Second round of explosions rattles Texas chemical plant

Multiple explosions at a chemical plant rocked a rural Texas county early Wednesday morning, injuring at least three workers, blowing out windows and rattling houses for miles, officials said.

The first blast at the TPC plant in Port Neches, located in Jefferson County near the Louisiana border, lit up the sky around 1 a.m. The town is located east of Houston and inland from the Gulf of Mexico.  Shortly before 2 p.m. local time, a second explosion sent debris, including what appeared to be a large cylinder, flying into the air.

A statement by TPC Group after the initial explosion said all personnel at the site were accounted for and evacuated. Three employees sustained injuries and were being treated, according to the company. It was not immediately clear if any casualties resulted from the second explosion.

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About 30 employees were working at the plant at the time of the first explosion. The three workers who were injured in the blast-- two TPC employees and a contractor-- were treated and released from local hospitals, company director of health safety and security Troy Monk said at a news conference just before noon on Wednesday.

Smoke and fire are visible from the TPC Group Port Neches Operations explosion on Wednesday. (Marie D. De Jesus /Houston Chronicle via AP)

Smoke and fire are visible from the TPC Group Port Neches Operations explosion on Wednesday. (Marie D. De Jesus /Houston Chronicle via AP)

“TPC Group has activated its Emergency Response Plan and requested assistance from Port Neches Fire Department and Huntsman,” the TPC statement said. “Right now our focus is on protecting the safety of responders and the public, and minimizing any impact to the environment.”

A mandatory evacuation order was set in place for residents who live within a half-mile radius from the plant, Jefferson County Judge Jeff Branick told KFDM/Fox 4 in Beaumont, Texas. Police told Fox News they’re advising residents outside that distance to shelter in place unless members of the fire department arrive to help them leave the area. Holmes said law enforcement would be going door to door to check on residents.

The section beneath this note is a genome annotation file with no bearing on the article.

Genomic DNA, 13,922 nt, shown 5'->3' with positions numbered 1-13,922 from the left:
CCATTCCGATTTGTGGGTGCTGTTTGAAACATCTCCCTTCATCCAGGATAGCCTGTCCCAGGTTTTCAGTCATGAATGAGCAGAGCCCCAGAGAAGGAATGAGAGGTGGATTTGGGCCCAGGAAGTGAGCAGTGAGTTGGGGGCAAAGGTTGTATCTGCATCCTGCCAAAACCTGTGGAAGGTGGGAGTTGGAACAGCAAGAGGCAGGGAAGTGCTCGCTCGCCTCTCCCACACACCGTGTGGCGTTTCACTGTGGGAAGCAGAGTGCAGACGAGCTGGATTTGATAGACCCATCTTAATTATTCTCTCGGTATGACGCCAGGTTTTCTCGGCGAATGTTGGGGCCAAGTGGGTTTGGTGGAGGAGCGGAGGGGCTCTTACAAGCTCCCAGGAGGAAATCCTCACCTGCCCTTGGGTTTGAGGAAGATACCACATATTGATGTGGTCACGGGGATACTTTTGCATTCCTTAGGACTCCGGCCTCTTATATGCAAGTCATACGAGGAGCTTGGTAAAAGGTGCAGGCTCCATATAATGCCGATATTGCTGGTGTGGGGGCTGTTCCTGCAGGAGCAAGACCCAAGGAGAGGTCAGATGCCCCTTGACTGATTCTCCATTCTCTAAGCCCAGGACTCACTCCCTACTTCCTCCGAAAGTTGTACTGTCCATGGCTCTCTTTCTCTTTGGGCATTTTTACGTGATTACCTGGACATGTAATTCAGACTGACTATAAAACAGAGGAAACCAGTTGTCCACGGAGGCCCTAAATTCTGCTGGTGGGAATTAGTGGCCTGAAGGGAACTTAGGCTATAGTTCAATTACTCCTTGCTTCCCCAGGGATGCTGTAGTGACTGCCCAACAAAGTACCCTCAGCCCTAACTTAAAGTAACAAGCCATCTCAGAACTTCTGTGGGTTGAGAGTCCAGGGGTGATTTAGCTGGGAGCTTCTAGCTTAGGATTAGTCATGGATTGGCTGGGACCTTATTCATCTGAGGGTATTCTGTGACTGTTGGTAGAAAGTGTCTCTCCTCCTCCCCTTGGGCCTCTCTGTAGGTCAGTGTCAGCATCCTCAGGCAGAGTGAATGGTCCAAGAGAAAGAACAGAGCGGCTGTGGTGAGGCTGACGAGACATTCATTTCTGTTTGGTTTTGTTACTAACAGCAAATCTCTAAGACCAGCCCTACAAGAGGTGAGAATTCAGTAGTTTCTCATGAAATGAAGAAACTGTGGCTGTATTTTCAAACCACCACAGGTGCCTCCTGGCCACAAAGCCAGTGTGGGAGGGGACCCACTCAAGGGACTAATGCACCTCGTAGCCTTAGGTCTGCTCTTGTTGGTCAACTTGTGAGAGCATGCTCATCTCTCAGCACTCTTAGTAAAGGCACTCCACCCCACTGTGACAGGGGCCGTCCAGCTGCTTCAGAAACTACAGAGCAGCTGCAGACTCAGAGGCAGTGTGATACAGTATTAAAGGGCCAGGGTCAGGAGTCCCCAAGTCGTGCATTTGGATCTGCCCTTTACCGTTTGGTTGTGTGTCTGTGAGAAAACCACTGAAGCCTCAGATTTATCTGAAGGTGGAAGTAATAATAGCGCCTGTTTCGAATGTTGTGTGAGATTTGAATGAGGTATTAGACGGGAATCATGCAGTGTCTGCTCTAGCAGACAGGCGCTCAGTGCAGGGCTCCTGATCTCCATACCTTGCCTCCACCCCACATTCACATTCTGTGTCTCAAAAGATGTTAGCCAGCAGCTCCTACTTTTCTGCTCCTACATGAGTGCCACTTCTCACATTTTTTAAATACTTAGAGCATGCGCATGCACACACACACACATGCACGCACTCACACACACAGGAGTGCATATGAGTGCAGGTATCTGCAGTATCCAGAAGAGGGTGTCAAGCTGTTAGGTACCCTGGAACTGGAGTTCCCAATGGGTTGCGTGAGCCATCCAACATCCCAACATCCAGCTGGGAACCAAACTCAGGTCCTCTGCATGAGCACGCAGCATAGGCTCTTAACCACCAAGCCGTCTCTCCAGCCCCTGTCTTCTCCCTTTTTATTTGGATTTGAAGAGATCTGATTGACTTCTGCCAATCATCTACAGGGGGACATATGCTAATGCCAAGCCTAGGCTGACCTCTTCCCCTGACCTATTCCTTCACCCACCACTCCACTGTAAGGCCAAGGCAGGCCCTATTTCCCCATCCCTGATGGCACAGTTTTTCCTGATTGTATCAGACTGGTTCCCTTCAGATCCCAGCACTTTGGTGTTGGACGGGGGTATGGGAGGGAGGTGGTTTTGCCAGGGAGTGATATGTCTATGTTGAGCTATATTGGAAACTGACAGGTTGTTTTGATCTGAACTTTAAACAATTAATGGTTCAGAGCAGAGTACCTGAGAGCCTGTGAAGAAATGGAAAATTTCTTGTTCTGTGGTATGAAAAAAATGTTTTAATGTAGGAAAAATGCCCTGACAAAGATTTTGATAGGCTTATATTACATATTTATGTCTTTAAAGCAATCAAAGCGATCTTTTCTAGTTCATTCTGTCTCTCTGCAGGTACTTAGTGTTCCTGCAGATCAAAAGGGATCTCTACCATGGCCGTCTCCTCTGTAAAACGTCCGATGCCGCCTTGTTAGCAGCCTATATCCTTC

Smoke and fire are visible from the TPC Group Port Neches Operations explosion on Wednesday. (Marie D. De Jesus /Houston Chronicle via AP)

Smoke and fire are visible from the TPC Group Port Neches Operations explosion on Wednesday. (Marie D. De Jesus /Houston Chronicle via AP)

No elevated chemical levels have been detected so far, Jefferson County Emergency Management coordinator Mike White said. The blast occurred in an area of the plant which makes butadiene, a chemical used in the manufacture of synthetic rubber and other products. TPC officials know that at least three tanks have been damaged by the blaze, but firefighters have not been able to fully assess damage at the plant as they remain in a defensive position, Monk said.

It's unclear how long it will take to extinguish the fire, according to Monk. Officials have not yet determined the cause of the explosion.

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Video posted to social media showed a large fireball explode over the plant. Others shared images of glass windows at homes and local businesses blown out from the explosion. Locked doors were also reportedly blown off their hinges from the strength of the blast. Reuters reported the explosion could be felt at least 30 miles away from the plant.

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Jefferson County Judge Jeff Branick said at the news conference that he was awakened at his home by the blast, which blew in his front and back doors, “damaging them pretty significantly.” Jefferson County Emergency Management coordinator Mike White told the Beaumont Enterprise that five residents were being treated for minor injuries, mostly related to shattered glass.

Texas has seen multiple petrochemical industry blazes this year, including a March fire that burned for days near Houston and another that killed a worker at a plant in nearby Crosby. In that case, prosecutors filed five water pollution charges against the company that owns the petrochemical storage facility after chemicals flowed into a nearby waterway.

The Associated Press and Fox News' Morgan Phillips contributed to this report.

This is a breaking news story. Check back for updates.